Describe a place or environment where you are perfectly content. What do you do or experience there, and why is it meaningful to you?
I push through the mountain of people ahead of me to glimpse at the check in line at the traikin station. I frantically push myself through the multitude of people to avoid being trampled to death in the busiest city in the world: Beijing.
I finally find my train and find the train conductor who checks my ticket and allows me onboard. It’s time for me to return home to Shanghai.
It’s summer of 2017 and I won’t call Shanghai – or China – my home any longer. In a week I will have to start life in a place called Charlotte. But is Charlotte my home? Or Shanghai? The place I will leave or the place I will go to? I feel like a compass with it’s magnetic strip broken; the direction to point home is unclear.
I am consumed by worry with this uncertainty. I take Flowers for Algernon from my suitcase and go through the smooth pages.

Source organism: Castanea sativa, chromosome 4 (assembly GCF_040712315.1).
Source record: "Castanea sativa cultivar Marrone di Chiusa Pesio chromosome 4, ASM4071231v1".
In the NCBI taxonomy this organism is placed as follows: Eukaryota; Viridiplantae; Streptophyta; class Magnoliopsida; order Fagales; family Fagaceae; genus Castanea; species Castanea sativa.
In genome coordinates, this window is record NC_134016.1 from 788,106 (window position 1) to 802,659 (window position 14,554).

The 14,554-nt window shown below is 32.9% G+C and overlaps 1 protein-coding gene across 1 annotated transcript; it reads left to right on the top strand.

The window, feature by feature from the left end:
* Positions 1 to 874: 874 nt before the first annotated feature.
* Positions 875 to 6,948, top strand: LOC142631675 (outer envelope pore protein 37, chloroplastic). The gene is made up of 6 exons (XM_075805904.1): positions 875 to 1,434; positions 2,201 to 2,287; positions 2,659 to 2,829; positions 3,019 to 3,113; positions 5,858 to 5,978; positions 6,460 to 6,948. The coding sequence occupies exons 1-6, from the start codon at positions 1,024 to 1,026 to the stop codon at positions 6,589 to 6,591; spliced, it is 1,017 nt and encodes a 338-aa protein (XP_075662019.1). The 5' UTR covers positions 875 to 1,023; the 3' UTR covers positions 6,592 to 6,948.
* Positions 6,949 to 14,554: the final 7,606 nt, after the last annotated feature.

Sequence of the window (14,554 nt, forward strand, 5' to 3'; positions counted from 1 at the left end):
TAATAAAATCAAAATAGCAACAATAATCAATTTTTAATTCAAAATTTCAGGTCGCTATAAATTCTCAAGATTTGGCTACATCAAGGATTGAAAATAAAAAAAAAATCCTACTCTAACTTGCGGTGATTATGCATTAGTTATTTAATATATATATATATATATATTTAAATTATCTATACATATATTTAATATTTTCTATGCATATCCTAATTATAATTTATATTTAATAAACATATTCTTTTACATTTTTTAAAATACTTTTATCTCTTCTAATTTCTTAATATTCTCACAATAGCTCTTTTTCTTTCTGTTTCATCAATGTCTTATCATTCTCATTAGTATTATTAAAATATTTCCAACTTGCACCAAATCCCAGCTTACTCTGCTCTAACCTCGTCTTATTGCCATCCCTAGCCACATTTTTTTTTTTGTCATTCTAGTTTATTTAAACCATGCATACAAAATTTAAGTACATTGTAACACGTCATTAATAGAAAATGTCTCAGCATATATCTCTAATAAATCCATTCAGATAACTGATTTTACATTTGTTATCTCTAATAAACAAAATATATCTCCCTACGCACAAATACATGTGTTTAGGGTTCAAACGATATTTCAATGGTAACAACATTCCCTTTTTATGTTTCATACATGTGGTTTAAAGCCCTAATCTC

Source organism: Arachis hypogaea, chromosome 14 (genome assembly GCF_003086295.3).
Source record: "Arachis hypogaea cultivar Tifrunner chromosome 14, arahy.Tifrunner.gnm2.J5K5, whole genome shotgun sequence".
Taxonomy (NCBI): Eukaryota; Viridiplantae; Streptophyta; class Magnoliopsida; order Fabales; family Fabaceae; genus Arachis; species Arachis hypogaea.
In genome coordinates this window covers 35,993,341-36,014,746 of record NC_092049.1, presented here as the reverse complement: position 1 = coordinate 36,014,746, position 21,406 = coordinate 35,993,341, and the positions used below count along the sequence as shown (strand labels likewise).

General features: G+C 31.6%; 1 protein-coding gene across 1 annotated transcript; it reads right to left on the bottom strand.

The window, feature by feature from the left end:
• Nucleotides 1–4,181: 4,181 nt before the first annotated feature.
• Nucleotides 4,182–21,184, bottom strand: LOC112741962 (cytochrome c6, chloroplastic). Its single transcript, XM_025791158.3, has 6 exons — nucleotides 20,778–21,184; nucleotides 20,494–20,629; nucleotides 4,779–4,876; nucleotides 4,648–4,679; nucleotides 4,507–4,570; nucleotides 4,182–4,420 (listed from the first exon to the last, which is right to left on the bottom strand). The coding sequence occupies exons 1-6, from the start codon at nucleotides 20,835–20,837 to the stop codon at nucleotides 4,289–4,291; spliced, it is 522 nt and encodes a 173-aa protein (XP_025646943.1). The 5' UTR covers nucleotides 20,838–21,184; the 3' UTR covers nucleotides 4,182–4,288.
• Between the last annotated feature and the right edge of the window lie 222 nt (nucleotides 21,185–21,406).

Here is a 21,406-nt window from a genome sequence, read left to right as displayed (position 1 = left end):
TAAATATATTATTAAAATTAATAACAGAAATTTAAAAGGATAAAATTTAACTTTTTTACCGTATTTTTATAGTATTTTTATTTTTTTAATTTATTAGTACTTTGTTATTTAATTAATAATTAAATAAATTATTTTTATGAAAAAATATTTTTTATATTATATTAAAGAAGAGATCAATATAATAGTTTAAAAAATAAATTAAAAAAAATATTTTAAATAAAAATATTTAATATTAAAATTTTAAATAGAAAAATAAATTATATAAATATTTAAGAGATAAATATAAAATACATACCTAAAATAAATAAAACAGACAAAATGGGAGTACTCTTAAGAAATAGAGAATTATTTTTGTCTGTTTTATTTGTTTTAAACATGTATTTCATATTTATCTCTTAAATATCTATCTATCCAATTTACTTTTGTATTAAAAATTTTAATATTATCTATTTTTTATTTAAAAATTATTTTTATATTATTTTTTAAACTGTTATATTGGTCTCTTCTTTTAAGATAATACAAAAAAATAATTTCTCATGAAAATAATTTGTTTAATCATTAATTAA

I’ve heard people say that the greatest books teach you what you already know, they allow you to resonate with your own thoughts and emotions. As I read Flowers for Algernon on the train to Shanghai, I feel my thoughts unravel and spill out onto paper. The sense of reality in Daniel Keyes’ words of wisdom overflow into my world.His words become mine, his memories become mine. Despite train’s constant battering into the tracks, my mind is perfectly still – trapped between the plot of the book and the plot of my life.
I feel like I should be disturbed, but I’m not. As I finish the book, I look out the window to see the shining fish ponds and peaceful rice paddies. I’m like a speck of dust out there, floating, content, happy. I am at home between worlds. I can speak English and Chinese. While I can use Chinese for math and science, it is English, however, that is my language of choice for art and emotion. My childhood belongs to America, filled with pine trees, video games, and Lake Orion snow; China holds my youthful years, accompanied by industrial smoke, expeditious mobility, and fast-paced social scenes. Shanghai is where I fought my first bully, discovered cell phones, and tasted tranquility.
I come to my senses and realize we are coming into Hong Qiao station. My reverie is coming to an end, but I have answered my question. Home isn’t arrival or departure. Home isn’t America or China. Home isn’t here or there. Home is the in-between, the gray area, the space between thoughts, and that is where I feel most content.